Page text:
Schnorr algorithms can combine all of these signatures into only one signature and hence one input to the transaction. This batching of the multiple signatures is seen as one of the most important ways to save space and hence reduce congestion.
This was always known by Bitcoin developers but Schnorr signatures only really became a reality after the SegWit activation. One of the core contributors at Bitcoin, Jameson Lopp tweeted the below estimation of they could reduce the blocksizes over time.
Apart from reducing the cost and time of individual transactions, there are a number of other benefits that come from combining multiple signatures into one signature.
Reduction in Spam Attacks
The Bitcoin network often undergoes spam attacks. These are essentially when a whole host of low value transactions are stuffed into Bitcoin blocks that slow down the network. These were particularly acute last year during the SegWit2X debacle.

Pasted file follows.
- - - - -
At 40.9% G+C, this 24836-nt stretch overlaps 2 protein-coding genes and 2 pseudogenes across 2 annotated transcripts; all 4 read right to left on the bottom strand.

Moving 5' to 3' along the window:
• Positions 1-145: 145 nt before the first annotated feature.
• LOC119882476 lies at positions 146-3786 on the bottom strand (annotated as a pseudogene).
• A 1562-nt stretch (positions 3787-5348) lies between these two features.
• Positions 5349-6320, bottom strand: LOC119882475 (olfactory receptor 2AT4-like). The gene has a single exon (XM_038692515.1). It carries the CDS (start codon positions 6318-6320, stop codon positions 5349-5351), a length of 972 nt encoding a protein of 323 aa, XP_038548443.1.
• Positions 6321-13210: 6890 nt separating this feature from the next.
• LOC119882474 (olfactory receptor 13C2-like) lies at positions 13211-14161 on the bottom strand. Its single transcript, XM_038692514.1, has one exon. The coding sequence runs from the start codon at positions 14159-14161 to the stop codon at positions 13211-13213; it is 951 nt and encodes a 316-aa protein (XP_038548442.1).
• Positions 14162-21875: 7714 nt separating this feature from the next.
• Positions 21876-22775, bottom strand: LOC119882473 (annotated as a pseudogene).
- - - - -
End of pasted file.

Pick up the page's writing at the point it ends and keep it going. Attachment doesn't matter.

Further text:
These spam attacks are often launched by those individuals who want to drive a particular narrative or profit from high transactions fees. Many have blamed these spam attacks on large mining pools that are located in China.
Apart from increasing the transaction fees, these spam attacks also reduce transaction times and lead to a large amount of unconfirmed transactions being stuck in the Bitcoin memepool. You can see exactly how acute this was in the size of the Bitcoin memepool as it spiked in November / December last year.
The goal of these spam attacks is to no doubt drive users away from the Bitcoin network to other less expensive blockchains. Many have speculated that miners were trying to drive those users to Bitcoin cash in the immediate aftermath of the SegWit2X failure.